Physical therapist Kallin Collins of Harvard-affiliated Massachusetts General Hospital introduces “couchercising”- exercise’s that you can do on or near your couch!
“Get your doctor’s OK first, then consider trying some of these exercises during the typical 3-to-4 minute TV break”
Because: “a growing body of literature connects the amount of time you spend sitting to illness and even death. Minimizing long periods of inactivity, like exercising during commercial breaks, can help reduce the risk of injury and may even help you live longer”.
1. Sit to stand.
Why it helps: this exercise works the quadriceps I the front of the thigh and the gluteal muscles in the buttocks, which helps protect your ability to get up from a chair, out of a car, or off a bathroom seat. “In addition, it’s possible to use repeated repetitions to get your heart rate up,” said Collins.
How to do it: Go from sitting to standing again, 10 times in a row. Rest for a minute, repeat.
2. Calf stretch
Why it helps: “keeping your calves optimally flexible can keep your walking stride longer, reduce your risk of tripping over your toes, and reduce your risk for common foot injuries such as plantar fasciitis,” said Collins
How to do it: Sit on the edge of a couch with your feet flat on the floor. With one leg, keeping your head on the floor, lift and pint the toes toward the ceiling, so that you feel a stretch in your calf muscle. Hold for 30 seconds, then do the same with the other leg, three times per leg.
3. Stand on one leg
Why it helps: “Balance gets better if you practice it, which can decrease the risk of falling,” said Collins
How to do it: Holding on to the back of a chair for stability, lift one heel toward your buttocks. Hold for 30 to 45 seconds, three times per leg. To improve your balance on unsteady surfaces, try this with shoes off on a balled-up beach towel.
4. Shoulder blade squeeze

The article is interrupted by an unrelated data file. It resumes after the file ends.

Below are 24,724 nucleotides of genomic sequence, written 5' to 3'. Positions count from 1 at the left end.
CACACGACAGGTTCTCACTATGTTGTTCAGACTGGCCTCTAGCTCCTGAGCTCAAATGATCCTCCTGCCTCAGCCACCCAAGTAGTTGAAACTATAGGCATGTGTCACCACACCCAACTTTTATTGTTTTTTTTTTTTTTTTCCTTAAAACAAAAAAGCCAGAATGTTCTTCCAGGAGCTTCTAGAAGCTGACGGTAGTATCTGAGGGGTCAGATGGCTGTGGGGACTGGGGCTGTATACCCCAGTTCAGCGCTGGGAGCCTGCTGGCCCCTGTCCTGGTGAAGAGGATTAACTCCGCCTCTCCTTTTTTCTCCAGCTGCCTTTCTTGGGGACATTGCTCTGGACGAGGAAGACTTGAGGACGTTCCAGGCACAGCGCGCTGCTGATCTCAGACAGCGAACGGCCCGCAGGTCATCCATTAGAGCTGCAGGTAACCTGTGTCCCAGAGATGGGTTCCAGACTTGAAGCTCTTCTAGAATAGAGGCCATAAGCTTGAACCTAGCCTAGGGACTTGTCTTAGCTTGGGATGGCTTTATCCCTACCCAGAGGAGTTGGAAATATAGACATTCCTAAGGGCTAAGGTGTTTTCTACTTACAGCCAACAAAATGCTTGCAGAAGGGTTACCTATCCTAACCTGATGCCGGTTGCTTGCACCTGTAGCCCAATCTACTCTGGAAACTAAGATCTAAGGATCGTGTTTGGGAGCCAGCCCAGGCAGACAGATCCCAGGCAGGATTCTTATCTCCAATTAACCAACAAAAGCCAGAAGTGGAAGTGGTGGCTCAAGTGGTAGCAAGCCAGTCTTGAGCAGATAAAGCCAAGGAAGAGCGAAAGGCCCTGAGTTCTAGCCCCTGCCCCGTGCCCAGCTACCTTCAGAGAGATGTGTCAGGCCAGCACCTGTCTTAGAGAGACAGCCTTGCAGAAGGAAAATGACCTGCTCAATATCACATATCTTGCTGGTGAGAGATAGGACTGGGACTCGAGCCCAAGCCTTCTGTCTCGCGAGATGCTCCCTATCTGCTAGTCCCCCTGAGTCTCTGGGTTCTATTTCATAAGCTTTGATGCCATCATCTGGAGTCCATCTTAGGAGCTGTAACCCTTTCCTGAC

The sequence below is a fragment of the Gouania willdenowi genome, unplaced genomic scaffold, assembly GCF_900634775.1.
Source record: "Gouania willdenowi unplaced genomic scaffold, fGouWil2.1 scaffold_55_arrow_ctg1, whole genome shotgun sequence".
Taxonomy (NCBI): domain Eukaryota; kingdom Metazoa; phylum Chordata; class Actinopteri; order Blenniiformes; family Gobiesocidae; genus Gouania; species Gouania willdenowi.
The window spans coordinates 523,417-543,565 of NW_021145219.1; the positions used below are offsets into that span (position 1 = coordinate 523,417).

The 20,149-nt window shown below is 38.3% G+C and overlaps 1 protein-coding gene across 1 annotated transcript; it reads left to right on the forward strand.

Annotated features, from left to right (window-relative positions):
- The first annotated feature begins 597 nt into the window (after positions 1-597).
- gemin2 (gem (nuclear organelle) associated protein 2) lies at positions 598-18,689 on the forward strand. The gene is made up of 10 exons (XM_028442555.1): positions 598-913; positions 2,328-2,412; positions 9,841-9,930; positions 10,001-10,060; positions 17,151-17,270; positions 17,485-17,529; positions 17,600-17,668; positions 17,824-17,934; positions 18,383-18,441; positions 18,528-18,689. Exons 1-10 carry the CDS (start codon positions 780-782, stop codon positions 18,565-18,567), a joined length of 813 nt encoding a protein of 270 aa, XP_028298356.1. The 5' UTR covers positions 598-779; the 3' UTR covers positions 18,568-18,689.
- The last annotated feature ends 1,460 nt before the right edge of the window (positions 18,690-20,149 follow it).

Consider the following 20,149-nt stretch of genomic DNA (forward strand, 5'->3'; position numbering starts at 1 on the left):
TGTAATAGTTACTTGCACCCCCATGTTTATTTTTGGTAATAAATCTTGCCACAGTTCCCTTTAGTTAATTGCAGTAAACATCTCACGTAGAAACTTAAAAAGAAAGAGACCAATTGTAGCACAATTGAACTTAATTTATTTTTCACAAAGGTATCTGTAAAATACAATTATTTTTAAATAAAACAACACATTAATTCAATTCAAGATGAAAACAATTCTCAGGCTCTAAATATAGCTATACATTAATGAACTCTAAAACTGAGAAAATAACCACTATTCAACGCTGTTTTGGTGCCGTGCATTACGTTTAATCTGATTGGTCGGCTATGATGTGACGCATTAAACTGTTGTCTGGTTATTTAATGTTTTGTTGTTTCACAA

Why it helps: “this can help prevent that rounded, shoulders-forward posture that can develop from many years of sitting, especially at a computer,” says Collins.
How to do it: Pinch your shoulder blades together, but not up (don’t shrug). Hold for 10 seconds, then repeat 10 times.
5. Hand squeeze
Why it helps: “Keeping your grip strong makes it possible to turn a door knov, open a jar, and grasp a gallon of milk,” says Collins.
How to do it: While seated upright, hold a ball (the size of a basketball) over your lap with both hands, then squeeze the ball as if you’re trying to deflate it. Hold for a few seconds, then release. Repeat 10 times, rest, then do another set of 10 repetitions. You can also improve your grip strength by squeezing a small rubber ball in one hand. Better yet, walk across the room during commercials, swinging your arms.
6. Bicep curls
Weak biceps make it difficult to lift groceries or push yourself out of a chair. Curls can keep your muscles strong and supple. With a physical therapist’s supervision, sit on an exercise ball or chair holding a one- or two-pound weight at your side, palm inward. Slowly bend one elbow, lifting your weight toward your chest. Keep your palm so it faces your shoulder. Pause. Slowly lower your arm, rotating it back again. Aim for 8 to 12 repetitions. Repeat with your other arm.